Editor’s Note: This article explains local marketing strategies for a particular niche, but these techniques can be applied to any local business or franchise that is in a highly competitive commodity or consumables space such as fast food, coffee or business centers.
When it comes to deciding where to fuel up, consumers are using mobile devices to make split-second decisions based on these factors: which gas stations show up in the search results, if the local listings include marketing materials, and if their ratings and reviews make them more appealing than the gas station across the street.
This means in a competitive market of gas stations, store owners have to keep up with their marketing efforts. A multi-channel web marketing strategy is crucial to capture and retain consumers. This effort includes standard web searches, mobile searches, and more importantly – managing the ratings and reviews within the local business listings.
The Three Important Questions
There are three marketing questions to be answered:
1. Can your location be found in desktop and mobile search results for something as simple as “gas stations”?
2. Do you have your most current marketing materials in your local business listings on multiple search engines, 411 websites, social communities, business directories, and mapping websites?
3. If your location can both be found and have made marketing materials available, are you also managing the ratings and reviews in order to be competitive with nearby alternatives?
Why Does Your Gas Station Need to be Found in Search?
Google’s keyword research tool indicates monthly searches for gas stations and convenience stores in the United States are high:
- gas stations………….301,000
- gas station…………..135,000
- gas station near me…….74,000
- gas stations near me……60,500
- nearest gas station…….27,100
The volume of searches with these terminologies alone exceeds 500,000 searches per month in the U.S..
Will Consumers Buy if They do Find You?
A July 2013 article published by Search Engine Watch reported that, “Ninety percent of all searches on mobile related to gas and convenience stores resulted within a purchase. Of that, 35 percent of smartphone users intend to buy immediately; 66 percent intend to purchase within the hour.” This shows that being found in a search for “gas stations” is very likely to result in a direct purchase within one hour of the search.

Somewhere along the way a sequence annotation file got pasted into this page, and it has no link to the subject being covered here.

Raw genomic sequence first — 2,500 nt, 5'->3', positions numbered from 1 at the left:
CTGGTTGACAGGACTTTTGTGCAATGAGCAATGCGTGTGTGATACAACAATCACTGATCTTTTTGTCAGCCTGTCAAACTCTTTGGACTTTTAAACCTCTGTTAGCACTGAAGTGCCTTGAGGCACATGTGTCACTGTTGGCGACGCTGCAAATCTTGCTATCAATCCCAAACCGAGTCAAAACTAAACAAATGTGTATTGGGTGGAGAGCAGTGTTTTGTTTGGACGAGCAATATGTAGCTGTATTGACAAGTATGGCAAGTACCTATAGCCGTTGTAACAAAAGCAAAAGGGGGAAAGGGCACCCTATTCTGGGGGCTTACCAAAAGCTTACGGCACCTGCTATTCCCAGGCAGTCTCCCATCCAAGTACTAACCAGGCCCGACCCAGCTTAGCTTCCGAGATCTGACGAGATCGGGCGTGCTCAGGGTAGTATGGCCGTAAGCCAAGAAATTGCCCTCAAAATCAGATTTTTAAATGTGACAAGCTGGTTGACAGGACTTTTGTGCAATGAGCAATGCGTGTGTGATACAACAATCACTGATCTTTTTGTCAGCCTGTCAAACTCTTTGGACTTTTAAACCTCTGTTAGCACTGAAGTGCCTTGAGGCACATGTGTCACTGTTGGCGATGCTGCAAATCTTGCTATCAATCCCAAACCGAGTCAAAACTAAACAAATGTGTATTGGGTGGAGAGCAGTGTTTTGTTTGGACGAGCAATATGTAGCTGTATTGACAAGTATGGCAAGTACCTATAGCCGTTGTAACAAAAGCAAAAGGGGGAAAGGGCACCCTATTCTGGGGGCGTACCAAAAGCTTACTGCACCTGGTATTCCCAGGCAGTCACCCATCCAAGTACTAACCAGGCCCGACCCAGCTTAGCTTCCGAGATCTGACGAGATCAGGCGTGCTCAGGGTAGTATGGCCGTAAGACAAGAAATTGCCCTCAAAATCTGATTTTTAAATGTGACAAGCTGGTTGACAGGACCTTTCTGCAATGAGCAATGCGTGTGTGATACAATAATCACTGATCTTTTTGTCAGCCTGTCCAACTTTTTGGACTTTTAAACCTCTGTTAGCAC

Relying on Only Mobile Apps For Your Marketing?
Gas station and convenience store owners tend to associate themselves with several mobile apps that depend on consumers sharing gas prices. While both of these are good marketing channels, they should not be the only channels.
You can benefit significantly from expanding your marketing channels to include both desktop and mobile searches. Store owners should not be quick to assume consumers owning a mobile device use a specific app to search for gas prices, because studies show that users more often use search engines to find gas stations.
Information Accuracy and Information Marketing Is Essential
“Eighty percent of mobile searchers in this category are looking for gas and convenience stores within a 5-mile radius. The majority (55 percent) seeks location info and 34 percent look for directions.” [Search Engine Watch] If you have not claimed and updated your business listing information in the search engines, how can you expect to be found in the first place?
Merchants who have an accurate and consistent profile across multiple sources have a better chance of gaining customers and conversions.
Ratings and Reviews Stars Need Management
Let’s assume you can be found, your information is accurate, and you have your most current marketing materials available on both web and mobile searches. The next major marketing element will be consumer ratings and reviews, which tend to be permanent and available in the search results. In June 2013, Search Engine Watch shared the results of a consumer review survey which showed that 85 percent of local consumers are paying close attention to the ratings and reviews from other local consumers.
Not only do stores need to establish their presence on the web and mobile, but it is equally important they focus on maintaining a positive image to solidify their competitive advantage. Be sure to check in regularly on sites like Yelp or Google Places to see what your customers are saying about your store. Bad review? Be sure to respond but keep your comments short, positive and professional.